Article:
Quasi-algebraically closed field

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In mathematics, a field F is called quasi-algebraically closed (or C1) if every non-constant homogeneous polynomial P over F has a non-trivial zero provided the number of its variables is more than its degree. The idea of quasi-algebraically closed fields was investigated by C. C. Tsen, a student of Emmy Noether, in a 1936 paper (Tsen 1936); and later by Serge Lang in his 1951 Princeton University dissertation and in his 1952 paper (Lang 1952). The idea itself is attributed to Lang's advisor Emil Artin.

Formally, if P is a non-constant homogeneous polynomial in variables

X1, ..., XN,

and of degree d satisfying

d < N

then it has a non-trivial zero over F; that is, for some xi in F, not all 0, we have

P(x1, ..., xN) = 0.

In geometric language, the hypersurface defined by P, in projective space of degree N − 2, then has a point over F.

Examples[edit]

Properties[edit]

  • Any algebraic extension of a quasi-algebraically closed field is quasi-algebraically closed.
  • The Brauer group of a finite extension of a quasi-algebraically closed field is trivial.[8][9][10]
  • A quasi-algebraically closed field has cohomological dimension at most 1.[10]

Ck fields[edit]

Quasi-algebraically closed fields are also called C1. A Ck field, more generally, is one for which any homogeneous polynomial of degree d in N variables has a non-trivial zero, provided

dk < N,

for k ≥ 1.[11] The condition was first introduced and studied by Lang.[10] If a field is Ci then so is a finite extension.[11][12] The C0 fields are precisely the algebraically closed fields.[13][14]

Lang and Nagata proved that if a field is Ck, then any extension of transcendence degree n is Ck+n.[15][16][17] The smallest k such that K is a Ck field ( if no such number exists), is called the diophantine dimension dd(K) of K.[13]

C1 fields[edit]

Every finite field is C1.[7]

C2 fields[edit]

Properties[edit]

Suppose that the field k is C2.

  • Any skew field D finite over k as centre has the property that the reduced norm Dk is surjective.[16]
  • Every quadratic form in 5 or more variables over k is isotropic.[16]

Artin's conjecture[edit]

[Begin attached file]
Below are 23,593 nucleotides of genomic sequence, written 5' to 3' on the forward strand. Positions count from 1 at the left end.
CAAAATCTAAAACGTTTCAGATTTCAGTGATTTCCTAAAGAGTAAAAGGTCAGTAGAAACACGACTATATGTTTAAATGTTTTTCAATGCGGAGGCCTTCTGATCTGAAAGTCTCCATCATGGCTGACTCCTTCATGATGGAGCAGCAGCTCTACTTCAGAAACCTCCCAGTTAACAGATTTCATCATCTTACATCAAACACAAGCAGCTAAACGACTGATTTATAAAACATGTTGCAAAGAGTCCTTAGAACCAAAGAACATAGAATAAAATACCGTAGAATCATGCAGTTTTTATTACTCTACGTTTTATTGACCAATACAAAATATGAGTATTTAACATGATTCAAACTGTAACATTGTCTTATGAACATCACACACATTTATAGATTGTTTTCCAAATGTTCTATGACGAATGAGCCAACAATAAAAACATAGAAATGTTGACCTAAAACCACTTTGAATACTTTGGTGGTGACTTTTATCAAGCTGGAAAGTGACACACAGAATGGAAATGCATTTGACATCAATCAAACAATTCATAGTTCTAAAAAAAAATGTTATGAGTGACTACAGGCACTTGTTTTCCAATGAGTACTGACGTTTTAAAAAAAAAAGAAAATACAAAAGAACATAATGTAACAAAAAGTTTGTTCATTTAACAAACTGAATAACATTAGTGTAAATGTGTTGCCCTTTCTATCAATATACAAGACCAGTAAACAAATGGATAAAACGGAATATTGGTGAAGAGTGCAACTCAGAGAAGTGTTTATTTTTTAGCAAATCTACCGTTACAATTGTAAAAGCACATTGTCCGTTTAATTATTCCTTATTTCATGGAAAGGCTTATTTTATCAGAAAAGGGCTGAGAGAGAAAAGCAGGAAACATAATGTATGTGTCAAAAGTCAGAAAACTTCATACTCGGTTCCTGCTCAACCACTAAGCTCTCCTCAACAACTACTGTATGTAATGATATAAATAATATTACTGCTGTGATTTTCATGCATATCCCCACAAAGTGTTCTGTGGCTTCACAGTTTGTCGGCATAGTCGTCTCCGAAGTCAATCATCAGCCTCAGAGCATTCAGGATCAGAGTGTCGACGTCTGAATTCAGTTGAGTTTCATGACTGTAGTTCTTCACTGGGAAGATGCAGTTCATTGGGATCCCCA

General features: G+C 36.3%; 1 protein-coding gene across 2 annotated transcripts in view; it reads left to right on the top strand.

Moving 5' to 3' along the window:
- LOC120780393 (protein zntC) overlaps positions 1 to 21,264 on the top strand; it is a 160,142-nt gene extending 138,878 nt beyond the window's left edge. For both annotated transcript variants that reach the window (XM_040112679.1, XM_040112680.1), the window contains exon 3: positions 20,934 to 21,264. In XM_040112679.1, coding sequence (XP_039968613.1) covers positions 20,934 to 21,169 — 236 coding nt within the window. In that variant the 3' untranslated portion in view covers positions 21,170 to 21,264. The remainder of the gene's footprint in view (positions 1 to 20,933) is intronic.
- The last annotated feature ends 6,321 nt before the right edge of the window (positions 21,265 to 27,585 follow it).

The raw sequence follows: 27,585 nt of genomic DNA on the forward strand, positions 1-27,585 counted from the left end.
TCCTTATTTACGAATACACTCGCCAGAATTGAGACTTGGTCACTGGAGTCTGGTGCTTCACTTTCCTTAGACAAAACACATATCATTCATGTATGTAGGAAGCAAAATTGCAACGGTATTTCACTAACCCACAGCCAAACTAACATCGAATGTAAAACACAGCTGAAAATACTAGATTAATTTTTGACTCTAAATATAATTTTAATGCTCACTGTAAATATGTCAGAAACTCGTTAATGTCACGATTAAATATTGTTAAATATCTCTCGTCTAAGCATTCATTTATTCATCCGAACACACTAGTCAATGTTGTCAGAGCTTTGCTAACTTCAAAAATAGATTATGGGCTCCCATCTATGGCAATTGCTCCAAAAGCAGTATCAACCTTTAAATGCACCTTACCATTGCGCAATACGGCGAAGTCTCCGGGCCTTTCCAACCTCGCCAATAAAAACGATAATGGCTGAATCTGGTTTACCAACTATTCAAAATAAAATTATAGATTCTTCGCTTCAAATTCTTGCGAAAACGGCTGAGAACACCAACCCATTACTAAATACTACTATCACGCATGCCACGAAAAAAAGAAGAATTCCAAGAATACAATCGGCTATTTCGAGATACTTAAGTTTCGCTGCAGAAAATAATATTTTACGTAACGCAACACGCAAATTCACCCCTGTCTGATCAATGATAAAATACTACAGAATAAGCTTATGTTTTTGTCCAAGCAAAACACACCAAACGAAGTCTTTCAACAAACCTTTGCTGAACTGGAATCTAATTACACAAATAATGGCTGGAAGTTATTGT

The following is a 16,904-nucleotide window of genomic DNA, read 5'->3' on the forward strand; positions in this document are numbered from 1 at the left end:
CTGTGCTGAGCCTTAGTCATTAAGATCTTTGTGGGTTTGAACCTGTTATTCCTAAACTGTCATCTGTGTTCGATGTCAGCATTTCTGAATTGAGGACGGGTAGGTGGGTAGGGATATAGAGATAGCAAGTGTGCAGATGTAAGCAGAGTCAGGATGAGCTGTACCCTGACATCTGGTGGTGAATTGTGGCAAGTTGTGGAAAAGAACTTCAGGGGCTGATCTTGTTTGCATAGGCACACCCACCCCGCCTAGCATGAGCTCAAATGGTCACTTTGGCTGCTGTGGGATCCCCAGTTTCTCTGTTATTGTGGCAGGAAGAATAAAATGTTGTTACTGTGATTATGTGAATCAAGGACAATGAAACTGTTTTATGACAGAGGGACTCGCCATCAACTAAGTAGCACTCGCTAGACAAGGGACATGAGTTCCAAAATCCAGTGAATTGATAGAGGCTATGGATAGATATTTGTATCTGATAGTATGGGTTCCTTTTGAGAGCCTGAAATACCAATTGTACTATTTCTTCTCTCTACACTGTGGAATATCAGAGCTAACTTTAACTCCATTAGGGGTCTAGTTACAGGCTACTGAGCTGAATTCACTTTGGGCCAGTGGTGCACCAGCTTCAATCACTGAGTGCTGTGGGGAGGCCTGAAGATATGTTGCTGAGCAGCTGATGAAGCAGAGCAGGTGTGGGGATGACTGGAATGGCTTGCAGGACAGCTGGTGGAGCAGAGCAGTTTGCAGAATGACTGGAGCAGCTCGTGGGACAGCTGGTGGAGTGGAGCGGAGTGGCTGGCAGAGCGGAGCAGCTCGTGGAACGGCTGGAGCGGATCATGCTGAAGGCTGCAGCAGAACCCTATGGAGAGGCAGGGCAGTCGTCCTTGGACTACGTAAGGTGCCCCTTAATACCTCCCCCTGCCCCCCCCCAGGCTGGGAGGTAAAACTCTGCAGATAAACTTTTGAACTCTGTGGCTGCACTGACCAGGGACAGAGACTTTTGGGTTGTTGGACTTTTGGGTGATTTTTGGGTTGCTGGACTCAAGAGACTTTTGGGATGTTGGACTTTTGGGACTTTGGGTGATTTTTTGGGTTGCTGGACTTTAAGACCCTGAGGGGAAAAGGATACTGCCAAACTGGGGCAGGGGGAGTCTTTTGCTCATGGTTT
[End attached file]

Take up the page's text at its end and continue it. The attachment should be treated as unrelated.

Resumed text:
Artin conjectured that p-adic fields were C2, but Guy Terjanian found p-adic counterexamples for all p.[18][19] The Ax–Kochen theorem applied methods from model theory to show that Artin's conjecture was true for Qp with p large enough (depending on d).

Weakly Ck fields[edit]

A field K is weakly Ck,d if for every homogeneous polynomial of degree d in N variables satisfying

dk < N

the Zariski closed set V(f) of Pn(K) contains a subvariety which is Zariski closed over K.

A field which is weakly Ck,d for every d is weakly Ck.[2]

Properties[edit]

  • A Ck field is weakly Ck.[2]
  • A perfect PAC weakly Ck field is Ck.[2]
  • A field K is weakly Ck,d if and only if every form satisfying the conditions has a point x defined over a field which is a primary extension of K.[20]
  • If a field is weakly Ck, then any extension of transcendence degree n is weakly Ck+n.[17]
  • Any extension of an algebraically closed field is weakly C1.[21]
  • Any field with procyclic absolute Galois group is weakly C1.[21]
  • Any field of positive characteristic is weakly C2.[21]
  • If the field of rational numbers is weakly C1, then every field is weakly C1.[21]

See also[edit]

Citations[edit]

  1. ^ Fried & Jarden (2008) p.455
  2. ^ a b c d Fried & Jarden (2008) p.456
  3. ^ a b c d Serre (1979) p.162
  4. ^ Gille & Szamuley (2006) p.142
  5. ^ Gille & Szamuley (2006) p.143
  6. ^ Gille & Szamuley (2006) p.144
  7. ^ a b Fried & Jarden (2008) p.462
  8. ^ Lorenz (2008) p.181
  9. ^ Serre (1979) p.161
  10. ^ a b c Gille & Szamuely (2006) p.141
  11. ^ a b Serre (1997) p.87
  12. ^ Lang (1997) p.245
  13. ^ a b Neukirch, Jürgen; Schmidt, Alexander; Wingberg, Kay (2008). Cohomology of Number Fields. Grundlehren der Mathematischen Wissenschaften. 323 (2nd ed.). Springer-Verlag. p. 361. ISBN 3-540-37888-X. 
  14. ^ Lorenz (2008) p.116
  15. ^ Lorenz (2008) p.119
  16. ^ a b c Serre (1997) p.88
  17. ^ a b Fried & Jarden (2008) p.459
  18. ^ Terjanian, Guy (1966). "Un contre-example à une conjecture d'Artin". C. R. Acad. Sci. Paris Sér. A-B (in French). 262: A612. Zbl 0133.29705. 
  19. ^ Lang (1997) p.247
  20. ^ Fried & Jarden (2008) p.457
  21. ^ a b c d Fried & Jarden (2008) p.461

References[edit]